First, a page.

The family of Tauranga man who died after alleged medical misadventure is calling for better communication between Tauranga Hospital departments.
Yesterday in the second day of the inquest into the death of Ian "Curly" Donald McLeod, 66, his wife Anne McLeod hoped that lessons had been learned.
"The biggest thing this inquest has highlighted is there needs to be far better communication between hospital departments.
"We knew Curly was dying but he did not deserve to die the way he did. I don't blame any one individual but we do blame the procedural systems at Tauranga Hospital and the DHB which allowed this to happen," she said.
Coroner Dr Wallace Bain was told ACC had accepted a medical misadventure claim.
Mr McLeod's wife and his sons Scott and Peter submitted that medical staff at the hospital failed to appreciate that a portacath inserted into the vena cava vein in his chest the year before had migrated into the wrong vein and eroded into his trachea.
Dr Bain heard evidence that the catheter displacement was clearly obvious in a CT scan on August 10, 2012 and in a chest x-ray ordered by the hospital's emergency department on September 16, 2012.
Despite this, the greenlight was given by oncologist Dr Richard North to go ahead with chemotherapy on September 19, 2012. Dr North was not at the hospital at the time.
Mr McLeod complained of pain during the start of his chemo treatment.
He died at Waipuna Hospice on October 1, 2012. The pathologist concluded the primary cause of death was acute pneumonia and a chest infection.
During yesterday's inquest Dr North admitted the oncology team "missed one of these extremely rare diagnoses which we deeply regret".
He conceded that if it had not been for a nurse concerned about Mr McLeod's condition he could have been administered a highly-toxic lethal drug into his lungs.
Dr North said he did not routinely look at chest x-rays ordered by doctors in other departments, and unless they were forwarded to him he would not necessarily know about it.
"Clearly in this case the oncology team missed one of these extremely rare diagnoses which we deeply regret. However, once obvious it was acted on immediately.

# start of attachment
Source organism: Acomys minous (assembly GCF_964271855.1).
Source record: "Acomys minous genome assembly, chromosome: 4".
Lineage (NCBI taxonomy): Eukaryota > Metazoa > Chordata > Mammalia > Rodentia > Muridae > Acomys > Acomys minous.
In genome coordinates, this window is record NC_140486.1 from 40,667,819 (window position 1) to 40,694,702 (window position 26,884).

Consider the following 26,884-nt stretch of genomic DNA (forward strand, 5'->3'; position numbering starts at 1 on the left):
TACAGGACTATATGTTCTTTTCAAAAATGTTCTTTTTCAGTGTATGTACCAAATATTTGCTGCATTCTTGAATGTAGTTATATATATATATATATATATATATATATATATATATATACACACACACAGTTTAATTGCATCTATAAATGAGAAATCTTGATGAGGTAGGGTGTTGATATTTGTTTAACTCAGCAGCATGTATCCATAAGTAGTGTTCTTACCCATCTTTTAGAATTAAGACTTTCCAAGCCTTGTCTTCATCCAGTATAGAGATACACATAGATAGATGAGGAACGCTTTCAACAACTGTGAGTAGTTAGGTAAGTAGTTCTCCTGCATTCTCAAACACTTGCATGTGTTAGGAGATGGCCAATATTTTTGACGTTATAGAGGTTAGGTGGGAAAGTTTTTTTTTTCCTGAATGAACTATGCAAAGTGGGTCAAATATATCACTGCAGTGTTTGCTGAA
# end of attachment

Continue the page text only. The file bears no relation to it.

"I am confident that I and my team provided the best care possible to Mr McLeod and his family.
"Alas it was not enough. I want you to know that we did care and loved Curly, he was a good mate."
Dr North said following a major case review , the protocol for portacath infusions had been changed. Radiologists are also required to comment on the placement of catheters after every x-ray and any significant abnormal placements flagged in the hospital's electronic reporting system, he said.
Dr Wallace Bain adjourned the hearing, and called for written submissions from the McLeods' lawyer, and the DHB's governance and quality general manager Gail Bingham.
The McLeod's medical experts Dr Hilary Blacklock and Dr David Milne recommended:
*Hospital standard operating procedures be made available for use of intravenous and central lines to deliver drugs, especially chemotherapy.
*More standardised template reports be used by radiologists to ensure that all aspects of an x-ray, ultra-sound or CT scan get reported.
*Phrases such as "position is unchanged'' be avoided.
*All unwell patients be medically assessed before each course of chemotherapy.
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